Manufacturing AUTOMATION

Start the presses: Can updating press safety also boost productivity?

June 16, 2009
By Walter Veugen

Over the past few years, the metal forming industry in Canada has had to deal with the expense of increased safety standards, while at the same time suffering increased competition from offshore manufacturers. This has made the industry sit back and look at the overall profitability of continuing to manufacture in Canada.Many presses in Canada have older control systems that use outdated technology, limiting their ability to run the sophisticated automation needed to stay current within the modern manufacturing environment. At the same time, these presses often have reliability problems due to the age of the controls and worn out wiring. Since the equipment must be upgraded for safety, it’s also the perfect opportunity to upgrade the overall performance of the pressroom.
There are many things to consider when upgrading presses. Of primary importance is determining how to eliminate the risk to the worker when dealing with this type of equipment. If you keep the machinery running with reliable control systems and compliant guarding systems, the worker will rarely become exposed to the hazards presented by the stamping presses and auxiliary feed equipment. Finding a control solution that works with a variety of equipment is a must; standardization of the press controls will allow all the operators to go from one machine to another with minimal training.
For example, one of our customers asked us to help modernize an older 1000 ton big-bed press. This particular press was installed in the mid 1970s, and at the time, it was set-up to do a hand transfer operation. The press required six operators and was producing 1200 pieces per shift. It needed a controls upgrade to deal with safety issues, along with the added ability to decrease set-up time and improve the operator interface
After looking at the existing control system, we made the decision to start over with a completely new control package, similar to others currently operating in their facility. We designed the press control with die protection, PLS controls, tonnage monitoring and the ability to interface with the existing feed equipment. This interface allows the press control to pass down feed information directly to the servo feeder, reducing overall set-up time.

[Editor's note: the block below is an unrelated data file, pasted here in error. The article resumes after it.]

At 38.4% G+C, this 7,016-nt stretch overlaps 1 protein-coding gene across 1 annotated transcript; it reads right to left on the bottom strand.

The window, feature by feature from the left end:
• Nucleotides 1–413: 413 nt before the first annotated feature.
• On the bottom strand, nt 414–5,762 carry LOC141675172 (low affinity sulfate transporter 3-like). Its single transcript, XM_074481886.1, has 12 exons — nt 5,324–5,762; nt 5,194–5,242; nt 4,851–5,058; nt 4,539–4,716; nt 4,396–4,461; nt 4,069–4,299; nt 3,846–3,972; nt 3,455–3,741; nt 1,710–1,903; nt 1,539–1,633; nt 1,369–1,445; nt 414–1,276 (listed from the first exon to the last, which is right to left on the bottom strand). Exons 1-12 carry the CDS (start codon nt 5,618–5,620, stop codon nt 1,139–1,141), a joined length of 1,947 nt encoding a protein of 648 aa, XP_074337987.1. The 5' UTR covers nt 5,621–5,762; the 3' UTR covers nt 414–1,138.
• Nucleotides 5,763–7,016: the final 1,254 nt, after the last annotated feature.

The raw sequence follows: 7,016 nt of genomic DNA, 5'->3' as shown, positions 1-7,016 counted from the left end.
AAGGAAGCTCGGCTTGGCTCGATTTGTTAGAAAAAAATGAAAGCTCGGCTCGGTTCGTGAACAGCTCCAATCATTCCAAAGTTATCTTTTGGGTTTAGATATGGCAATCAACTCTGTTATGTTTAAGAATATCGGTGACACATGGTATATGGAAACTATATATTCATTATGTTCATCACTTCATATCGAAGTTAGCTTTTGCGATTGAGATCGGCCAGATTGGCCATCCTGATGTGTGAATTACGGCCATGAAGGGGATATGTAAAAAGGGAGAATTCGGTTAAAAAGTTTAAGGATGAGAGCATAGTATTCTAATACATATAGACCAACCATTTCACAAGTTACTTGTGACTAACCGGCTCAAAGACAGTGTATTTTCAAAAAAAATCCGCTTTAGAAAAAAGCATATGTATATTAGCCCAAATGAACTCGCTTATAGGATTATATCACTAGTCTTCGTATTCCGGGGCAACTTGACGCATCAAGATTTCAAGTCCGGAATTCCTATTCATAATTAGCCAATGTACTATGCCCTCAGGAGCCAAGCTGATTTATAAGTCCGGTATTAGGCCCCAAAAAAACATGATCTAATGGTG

The physical wiring of the press was greatly reduced by using remote Input/Output modules located in areas that contained most of the existing electrical devices. These remote Input/Output modules connect to the main PLC via Ethernet. We then added data collection software to the press control that allowed the company managers to monitor the uptime of the press, giving them a better understanding of what was happening on the shop floor.
At the time the electrical system was replaced, the plant also took the time to do a mechanical upgrade on the press, which resulted in the press being able to operate effectively at 20 strokes per minute, up from 12. The plant is now able to produce 9600 pieces per shift compared to the 1200 per shift before the improvements. At the same time, they were able to reduce the number of operators to one.
The lesson to be learned here is that manufacturers should not look at safety as a burden, but rather as an opportunity to update older equipment.

Walter Veugen is the owner of Veugen Integrated Technologies (VIT), based in New Dundee, Ont. VIT manufactures stamping press controls and peripheral machine guarding systems.

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